What is DOT Personal Conveyance…

…and How Can I Use It Without Getting Into Trouble with the FMCSA

Truck Driving Myths and Facts from the DOT Compliance Experts

Jerry was 3 minutes shy of hitting his 70 hours with 120 miles left until he reached his terminal. He could park the truck until midnight when he would get enough hours back to finish the trip, or he could try something else.

Another driver at a truck stop told him to use personal conveyance. “Getting home from a trip is personal,” he said. “Isn’t that what it’s made for?”

Jerry thought, “I could be home in 2 hours, or I can spend half a day in my sleeper waiting to do it the right way.” So Jerry decided to chance it.

An hour down the road, the weigh station that was never open was OPEN. “What bad luck,” he thought. “I hope the inspector doesn’t ask too many questions.”


Jerry’s luck ran out. During the Roadside Inspection, the State Trooper looked at his ELD and saw he was using PC. “Why are you using Personal Conveyance, Sir?”

“Because I want to get home, and that makes it personal. That’s what another driver told me.”

The trooper returned after 20 minutes and issued Jerry a $200 ticket, and placed him Out-of-Service. “Don’t always believe what you hear at truck stops, Sir.”

What is FMCSA Personal Conveyance?

One of the questions truck drivers ask more often than any other is when they can use “Personal Conveyance Rules” to move their trucks. But, to answer that question, you have to look at the bigger question.

Why does the FMCSA require truck drivers to record their hours in the first place? The answer may seem obvious, to prevent truck drivers from driving fatigued, which can ultimately lead to deadly crashes. 

So the FMCSA wants to know how many hours drivers are driving, on duty-not driving, off duty, or resting in a sleeper berth. Since 1937 the Interstate Commerce Commission, then the US DOT, and now the FMCSA, have limited how many hours commercial truck drivers can drive before resting.

But these laws don’t apply to all drivers of large vehicles. We have all seen large motor homes towing giant boat trailers traveling at 70 mph down the interstate.

These drivers are usually not regulated by FMCSA. Therefore, there are no limits on their driving hours, and they often don’t need a CDL license or medical certifications.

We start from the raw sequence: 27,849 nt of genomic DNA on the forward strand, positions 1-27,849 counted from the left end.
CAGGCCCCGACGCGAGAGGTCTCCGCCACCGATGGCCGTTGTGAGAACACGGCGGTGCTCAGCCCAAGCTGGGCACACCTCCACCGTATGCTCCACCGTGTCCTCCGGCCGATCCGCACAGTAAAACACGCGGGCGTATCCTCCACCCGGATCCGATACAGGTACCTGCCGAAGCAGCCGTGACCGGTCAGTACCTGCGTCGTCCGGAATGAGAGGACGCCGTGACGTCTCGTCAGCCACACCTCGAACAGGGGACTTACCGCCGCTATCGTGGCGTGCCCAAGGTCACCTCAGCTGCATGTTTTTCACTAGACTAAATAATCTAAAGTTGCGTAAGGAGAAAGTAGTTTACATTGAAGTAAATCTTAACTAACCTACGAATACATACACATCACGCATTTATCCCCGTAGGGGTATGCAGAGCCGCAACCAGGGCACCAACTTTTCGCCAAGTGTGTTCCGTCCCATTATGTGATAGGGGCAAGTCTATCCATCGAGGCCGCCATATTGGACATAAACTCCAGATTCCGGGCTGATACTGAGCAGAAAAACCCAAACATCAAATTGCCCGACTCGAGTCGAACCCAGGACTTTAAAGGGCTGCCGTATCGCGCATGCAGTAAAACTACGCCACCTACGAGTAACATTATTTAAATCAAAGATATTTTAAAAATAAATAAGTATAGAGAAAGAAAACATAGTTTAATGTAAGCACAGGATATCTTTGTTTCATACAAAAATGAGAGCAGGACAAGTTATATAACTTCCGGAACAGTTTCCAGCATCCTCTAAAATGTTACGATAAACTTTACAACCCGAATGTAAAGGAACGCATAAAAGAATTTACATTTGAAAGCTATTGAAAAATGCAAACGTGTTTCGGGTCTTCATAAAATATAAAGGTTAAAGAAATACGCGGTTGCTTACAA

How can this be? That fact is the FMCSA only regulates Commercial Motor Vehicles and not vehicles used for personal use.

Are you commercial?

49CFR 390.5 defines qualifying vehicles as being used in “commerce.”

So to answer what is Personal Conveyance, ask yourself these questions?

  1. Is this move in any way benefiting my company? If yes, then it is not Personal Conveyance.
  2. Am I using the company’s truck for my own personal use? If yes, then it may be considered Personal Conveyance.

Another way to answer the question is:

Am I using this vehicle “in the furtherance of a commercial enterprise?”

That definition may include more than you think. For example, commercial enterprises are not only for-profit businesses but may also include non-profits. 

Driving a truck to transport your antique car to a car show may not be a commercial enterprise, but if you sell advertising or collect cash prizes, then it may be regulated. 

Examples of Personal Conveyance:

You are on a layover at a motel to get your 34-hour reset. You can drive the truck to a restaurant to eat and then return to the motel. This type of operation is for the driver’s personal benefit and not benefitting the company.

You own a landscaping truck. During the week, it is regulated because you are using it to make money. Then, on the weekend, you use the same truck to tow your boat to the lake. Now it isn’t regulated because that move doesn’t benefit the company.

An employee borrows the company box truck to move their personal furniture on a Saturday. This does not benefit the company, so it isn’t regulated.

You have been asked by a property owner, or the police, to move your truck. You are allowed to move it to a “Safe Haven” so long as it does not benefit the company.

Examples of what is not considered Personal Conveyance:

You are out of hours and want to get to your home terminal. This is not personal conveyance.

You are asked to move your truck, but you drive an unreasonable distance in the direction of your delivery or terminal.

How do you document Personal Conveyance:

If you are logbook exempt, then using PC is easy. Just make sure the use is strictly personal, and you are not being paid in any way. Make absolutely sure you are not being compensated for that driving time.

If your vehicle is equipped with an ELD (Electronic Logging Device), then it becomes a little more tricky. Depending on the ELD provider you are using, you may need to log into the ELD as Off-Duty and choose PC before moving the truck. (Some ELD providers may require you to log into On Duty-Not Driving before doing this).

Roger LeBel is the Safety Compliance Manager with Armellini Logistics. He has over 25 years of commercial vehicle safety experience in both the private sector as well as a CMV enforcement unit commander.


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